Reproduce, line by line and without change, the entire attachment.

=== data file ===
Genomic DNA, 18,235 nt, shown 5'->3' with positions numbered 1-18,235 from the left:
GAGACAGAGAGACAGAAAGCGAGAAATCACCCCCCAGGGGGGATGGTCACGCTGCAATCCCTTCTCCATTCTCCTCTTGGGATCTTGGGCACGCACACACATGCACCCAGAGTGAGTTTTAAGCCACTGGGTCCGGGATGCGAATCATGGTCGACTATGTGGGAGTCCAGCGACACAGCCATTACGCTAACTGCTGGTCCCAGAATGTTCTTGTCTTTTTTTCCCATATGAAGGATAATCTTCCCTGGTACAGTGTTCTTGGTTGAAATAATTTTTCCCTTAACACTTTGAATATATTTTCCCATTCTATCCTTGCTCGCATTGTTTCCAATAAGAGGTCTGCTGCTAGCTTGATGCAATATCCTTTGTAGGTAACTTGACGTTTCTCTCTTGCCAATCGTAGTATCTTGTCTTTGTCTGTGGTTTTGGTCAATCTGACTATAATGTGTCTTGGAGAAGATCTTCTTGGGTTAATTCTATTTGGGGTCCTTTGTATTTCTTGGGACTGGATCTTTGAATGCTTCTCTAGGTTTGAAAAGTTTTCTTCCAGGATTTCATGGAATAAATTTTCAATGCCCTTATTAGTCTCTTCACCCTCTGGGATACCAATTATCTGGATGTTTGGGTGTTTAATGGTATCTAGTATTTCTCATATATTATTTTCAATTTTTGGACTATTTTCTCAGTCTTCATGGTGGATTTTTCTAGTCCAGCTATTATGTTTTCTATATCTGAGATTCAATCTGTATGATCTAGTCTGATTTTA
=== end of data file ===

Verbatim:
Genomic DNA, 18,235 nt, shown 5'->3' with positions numbered 1-18,235 from the left:
GAGACAGAGAGACAGAAAGCGAGAAATCACCCCCCAGGGGGGATGGTCACGCTGCAATCCCTTCTCCATTCTCCTCTTGGGATCTTGGGCACGCACACACATGCACCCAGAGTGAGTTTTAAGCCACTGGGTCCGGGATGCGAATCATGGTCGACTATGTGGGAGTCCAGCGACACAGCCATTACGCTAACTGCTGGTCCCAGAATGTTCTTGTCTTTTTTTCCCATATGAAGGATAATCTTCCCTGGTACAGTGTTCTTGGTTGAAATAATTTTTCCCTTAACACTTTGAATATATTTTCCCATTCTATCCTTGCTCGCATTGTTTCCAATAAGAGGTCTGCTGCTAGCTTGATGCAATATCCTTTGTAGGTAACTTGACGTTTCTCTCTTGCCAATCGTAGTATCTTGTCTTTGTCTGTGGTTTTGGTCAATCTGACTATAATGTGTCTTGGAGAAGATCTTCTTGGGTTAATTCTATTTGGGGTCCTTTGTATTTCTTGGGACTGGATCTTTGAATGCTTCTCTAGGTTTGAAAAGTTTTCTTCCAGGATTTCATGGAATAAATTTTCAATGCCCTTATTAGTCTCTTCACCCTCTGGGATACCAATTATCTGGATGTTTGGGTGTTTAATGGTATCTAGTATTTCTCATATATTATTTTCAATTTTTGGACTATTTTCTCAGTCTTCATGGTGGATTTTTCTAGTCCAGCTATTATGTTTTCTATATCTGAGATTCAATCTGTATGATCTAGTCTGATTTTA